The digital front door (DFD) describes a user’s primary virtual access point to the healthcare ecosystem. And as more and more interactions become digital—from telehealth appointments to mobile plan management—the race is on to be the trusted entry point for member care, questions, and services.
Whether payers are the door or behind it, they’ll soon be expected by members and providers to integrate all the necessary services and tools to unify the delivery and business of care. The good news is that payers were early adopters in leveraging digital technology to simplify the healthcare experience, reduce operating costs, and meet consumer expectations.
Now, using existing digital engagement solutions, payers can reposition their role in the healthcare journey to be a trusted and collaborative resource, starting with these four steps.
1. Get to know the concept
First, check out this blog, which defines what the DFD means for payers, and register for this webinar about fighting fragmented experiences and care. Understanding terminology and reasoning is essential for implementing this strategy. Understand why fragmented experiences are so frustrating to users and detrimental to outcomes.
2. Understand the need
For members, consider what channels they use to access their payer services (and when they’re most likely to as well). Consider what the user experience will be like and what resources, tools, and integrations could be available.
The DFD should be open 24/7, offering a unified, omnichannel experience across voice, chat, text, apps, and portals with a single sign-on. Members should be able to simply and securely access an evolving suite of tools, information, and integrations that coordinate across their care journey to help them to make informed decisions.
For providers, consider how the DFD can help them give better care by providing personalized member data, streamlining administrative tasks, and improving care collaboration.
As with members, the provider DFD should be available anytime, anywhere, with secure access across email, chat, phone, and portals. Once inside the DFD, providers expect tools to effectively and efficiently communicate with the payer while managing member care and administrative tasks.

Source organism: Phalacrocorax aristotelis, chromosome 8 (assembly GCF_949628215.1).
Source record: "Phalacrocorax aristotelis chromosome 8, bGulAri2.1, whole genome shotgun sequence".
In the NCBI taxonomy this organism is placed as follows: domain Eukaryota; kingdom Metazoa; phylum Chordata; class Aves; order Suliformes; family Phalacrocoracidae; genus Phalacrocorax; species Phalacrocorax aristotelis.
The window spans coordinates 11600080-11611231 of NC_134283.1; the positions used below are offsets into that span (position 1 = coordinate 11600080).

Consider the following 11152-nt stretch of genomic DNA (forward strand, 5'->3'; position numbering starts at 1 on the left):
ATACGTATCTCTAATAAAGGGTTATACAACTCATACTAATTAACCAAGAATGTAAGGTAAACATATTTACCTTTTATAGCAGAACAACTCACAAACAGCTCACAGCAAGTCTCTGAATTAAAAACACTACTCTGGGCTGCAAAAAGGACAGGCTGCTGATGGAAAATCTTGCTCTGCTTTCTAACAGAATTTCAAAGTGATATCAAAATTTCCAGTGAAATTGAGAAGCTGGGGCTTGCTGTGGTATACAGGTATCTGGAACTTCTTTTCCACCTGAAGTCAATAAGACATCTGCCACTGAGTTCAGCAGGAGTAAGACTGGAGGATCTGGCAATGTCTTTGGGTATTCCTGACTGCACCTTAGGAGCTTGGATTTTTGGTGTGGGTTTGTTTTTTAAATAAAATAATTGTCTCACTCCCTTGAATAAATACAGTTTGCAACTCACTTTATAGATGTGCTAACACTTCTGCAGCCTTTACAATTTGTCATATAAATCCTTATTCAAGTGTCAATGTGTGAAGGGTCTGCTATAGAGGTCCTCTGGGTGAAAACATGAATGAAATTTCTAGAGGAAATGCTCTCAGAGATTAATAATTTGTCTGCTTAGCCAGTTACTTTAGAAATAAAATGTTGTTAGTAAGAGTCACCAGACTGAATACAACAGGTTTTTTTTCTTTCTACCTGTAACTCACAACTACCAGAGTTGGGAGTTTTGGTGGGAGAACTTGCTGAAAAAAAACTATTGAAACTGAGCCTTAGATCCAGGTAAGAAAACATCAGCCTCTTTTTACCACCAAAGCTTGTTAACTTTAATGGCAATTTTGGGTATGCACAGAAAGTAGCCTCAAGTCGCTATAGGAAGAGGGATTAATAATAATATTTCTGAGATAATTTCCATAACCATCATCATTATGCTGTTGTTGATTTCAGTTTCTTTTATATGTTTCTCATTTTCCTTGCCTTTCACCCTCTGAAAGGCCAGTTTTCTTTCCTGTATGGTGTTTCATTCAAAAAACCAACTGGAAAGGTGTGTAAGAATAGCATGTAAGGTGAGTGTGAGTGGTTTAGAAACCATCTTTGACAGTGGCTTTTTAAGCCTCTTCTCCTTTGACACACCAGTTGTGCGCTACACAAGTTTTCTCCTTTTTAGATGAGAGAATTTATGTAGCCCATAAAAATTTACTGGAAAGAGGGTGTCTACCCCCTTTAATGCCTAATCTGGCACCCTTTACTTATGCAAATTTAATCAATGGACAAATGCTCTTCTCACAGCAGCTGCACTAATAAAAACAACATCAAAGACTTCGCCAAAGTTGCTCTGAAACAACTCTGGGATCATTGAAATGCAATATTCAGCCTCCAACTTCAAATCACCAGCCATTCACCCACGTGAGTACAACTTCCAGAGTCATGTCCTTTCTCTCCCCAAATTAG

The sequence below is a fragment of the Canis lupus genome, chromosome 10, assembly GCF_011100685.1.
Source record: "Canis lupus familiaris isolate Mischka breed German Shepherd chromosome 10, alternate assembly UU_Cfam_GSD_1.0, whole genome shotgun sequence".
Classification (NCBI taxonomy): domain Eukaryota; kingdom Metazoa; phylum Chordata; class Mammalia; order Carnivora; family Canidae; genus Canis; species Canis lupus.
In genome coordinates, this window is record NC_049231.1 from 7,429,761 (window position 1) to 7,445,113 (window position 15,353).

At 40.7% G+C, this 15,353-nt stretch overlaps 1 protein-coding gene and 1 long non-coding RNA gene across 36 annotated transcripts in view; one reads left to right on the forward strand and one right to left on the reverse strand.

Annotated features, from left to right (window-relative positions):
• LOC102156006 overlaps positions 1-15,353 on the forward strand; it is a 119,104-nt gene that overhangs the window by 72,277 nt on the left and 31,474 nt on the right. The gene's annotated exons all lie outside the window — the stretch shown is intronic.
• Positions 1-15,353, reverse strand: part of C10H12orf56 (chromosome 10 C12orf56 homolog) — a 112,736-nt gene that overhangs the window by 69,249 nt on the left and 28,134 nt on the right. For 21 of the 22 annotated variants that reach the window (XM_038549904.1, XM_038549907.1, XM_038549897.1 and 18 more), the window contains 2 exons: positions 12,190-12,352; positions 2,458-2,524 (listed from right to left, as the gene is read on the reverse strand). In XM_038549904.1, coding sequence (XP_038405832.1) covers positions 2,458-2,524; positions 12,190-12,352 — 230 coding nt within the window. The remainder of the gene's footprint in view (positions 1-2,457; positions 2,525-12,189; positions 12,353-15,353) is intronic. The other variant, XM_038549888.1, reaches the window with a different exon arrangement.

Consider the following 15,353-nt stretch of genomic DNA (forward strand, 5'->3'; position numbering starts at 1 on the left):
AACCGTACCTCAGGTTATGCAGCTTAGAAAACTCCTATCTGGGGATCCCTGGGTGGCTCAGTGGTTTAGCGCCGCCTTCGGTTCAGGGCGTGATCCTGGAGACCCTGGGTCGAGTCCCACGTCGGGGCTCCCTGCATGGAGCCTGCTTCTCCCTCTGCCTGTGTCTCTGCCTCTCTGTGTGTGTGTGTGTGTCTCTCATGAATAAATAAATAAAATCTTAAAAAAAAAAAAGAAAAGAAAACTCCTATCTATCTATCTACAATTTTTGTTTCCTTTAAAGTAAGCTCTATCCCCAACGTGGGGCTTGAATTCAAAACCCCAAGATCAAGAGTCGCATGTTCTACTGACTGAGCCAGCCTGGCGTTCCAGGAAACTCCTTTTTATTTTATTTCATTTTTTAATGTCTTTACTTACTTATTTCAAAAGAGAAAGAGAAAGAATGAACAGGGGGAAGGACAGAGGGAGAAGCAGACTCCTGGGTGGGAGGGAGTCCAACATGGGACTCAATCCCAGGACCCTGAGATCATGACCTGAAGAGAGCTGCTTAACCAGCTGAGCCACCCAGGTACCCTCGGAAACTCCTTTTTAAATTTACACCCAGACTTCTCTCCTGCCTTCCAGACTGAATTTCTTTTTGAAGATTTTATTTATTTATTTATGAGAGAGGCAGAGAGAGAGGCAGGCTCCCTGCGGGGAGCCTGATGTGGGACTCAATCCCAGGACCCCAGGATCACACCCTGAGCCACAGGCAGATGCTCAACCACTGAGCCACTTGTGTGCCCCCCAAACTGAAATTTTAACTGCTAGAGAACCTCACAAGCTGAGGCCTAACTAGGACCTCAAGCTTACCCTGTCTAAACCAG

There are several questions you’ll need to ask along the way. How will this integrate with your existing engagement platform, what additional tools will need to be bought or built to ensure everything is accessible, and how easily can any new tools be implemented? Will the DFD be scalable and adaptable as new channels and tools become expected by members and providers?
Providing a unified access point to all these tools and services won’t always be easy. Still, it will lead to improved member and provider experiences, more utilization, and (perhaps most importantly) reduced operating costs.
3. Develop the platform
After considering what the DFD needs to provide for all users, it’s time to build it with user-centric design, single sign-on authentication, omnichannel unification, and access on-demand.
Ultimately the DFD is a trusted entryway, and if members and providers don’t find what they need when they go through that entryway, they won’t look to you as a trusted resource in the future. So payers also need to audit their existing engagement strategy. Do you offer a purpose-built, comprehensive engagement platform? Is it easy to use and navigate? Does it offer the tools, resources, and integrations that members and providers need? Is it scalable and adaptable as new functionality becomes both expected and required, such as interoperability?
And should payers build or buy? These solutions and integrations are complex and ever-changing, so both the DFD and the engagement platform behind it must be scalable and adaptable for what payers are working to achieve today and what they will need to be prepared for in the future.
4. Evaluate your platform constantly
Being the DFD for members and providers isn’t just a one-time interaction. It is a constant expectation. It’s being their trusted resource every time they have a question, concern, or need. It’s assuring them that they can access the engagement platform when, where, and how they want to do the things they expect–from authorization submissions to requesting an ID card–and some things they might be surprised by–from virtual visits to cost transparency.
Evaluate member and provider engagement behaviors, both in terms of how they access the platform, and what they do once they’ve opened the door. The more payers understand how, when, and where users are engaging with them, the more they can ensure that the door never closes.
In the increasingly digital healthcare ecosystem, payers who adopt the digital front door early will have a competitive advantage. A unified digital engagement platform attracts and retains users, provides necessary integrations, and delivers payers results.
How to Get Started: